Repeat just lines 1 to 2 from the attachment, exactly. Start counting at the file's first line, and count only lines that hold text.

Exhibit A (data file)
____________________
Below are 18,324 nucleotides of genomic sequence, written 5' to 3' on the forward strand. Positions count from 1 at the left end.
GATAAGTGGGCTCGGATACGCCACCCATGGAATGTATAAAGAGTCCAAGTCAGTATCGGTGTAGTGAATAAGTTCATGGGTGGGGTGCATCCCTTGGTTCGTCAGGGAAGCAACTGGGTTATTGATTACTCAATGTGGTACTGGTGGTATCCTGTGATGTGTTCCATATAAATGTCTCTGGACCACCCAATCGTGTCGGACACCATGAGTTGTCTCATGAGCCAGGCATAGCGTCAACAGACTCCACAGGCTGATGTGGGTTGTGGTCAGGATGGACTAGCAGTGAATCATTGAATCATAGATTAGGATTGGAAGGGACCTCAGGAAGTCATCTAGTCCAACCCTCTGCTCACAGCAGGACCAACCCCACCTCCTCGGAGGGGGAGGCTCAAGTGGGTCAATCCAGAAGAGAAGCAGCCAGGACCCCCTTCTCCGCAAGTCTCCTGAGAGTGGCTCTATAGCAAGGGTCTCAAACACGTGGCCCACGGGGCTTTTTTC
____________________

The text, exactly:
Below are 18,324 nucleotides of genomic sequence, written 5' to 3' on the forward strand. Positions count from 1 at the left end.
GATAAGTGGGCTCGGATACGCCACCCATGGAATGTATAAAGAGTCCAAGTCAGTATCGGTGTAGTGAATAAGTTCATGGGTGGGGTGCATCCCTTGGTTCGTCAGGGAAGCAACTGGGTTATTGATTACTCAATGTGGTACTGGTGGTATCCTGTGATGTGTTCCATATAAATGTCTCTGGACCACCCAATCGTGTCGGACACCATGAGTTGTCTCATGAGCCAGGCATAGCGTCAACAGACTCCACAGGCTGATGTGGGTTGTGGTCAGGATGGACTAGCAGTGAATCATTGAATCATAGATTAGGATTGGAAGGGACCTCAGGAAGTCATCTAGTCCAACCCTCTGCTCACAGCAGGACCAACCCCACCTCCTCGGAGGGGGAGGCTCAAGTGGGTCAATCCAGAAGAGAAGCAGCCAGGACCCCCTTCTCCGCAAGTCTCCTGAGAGTGGCTCTATAGCAAGGGTCTCAAACACGTGGCCCACGGGGCTTTTTTC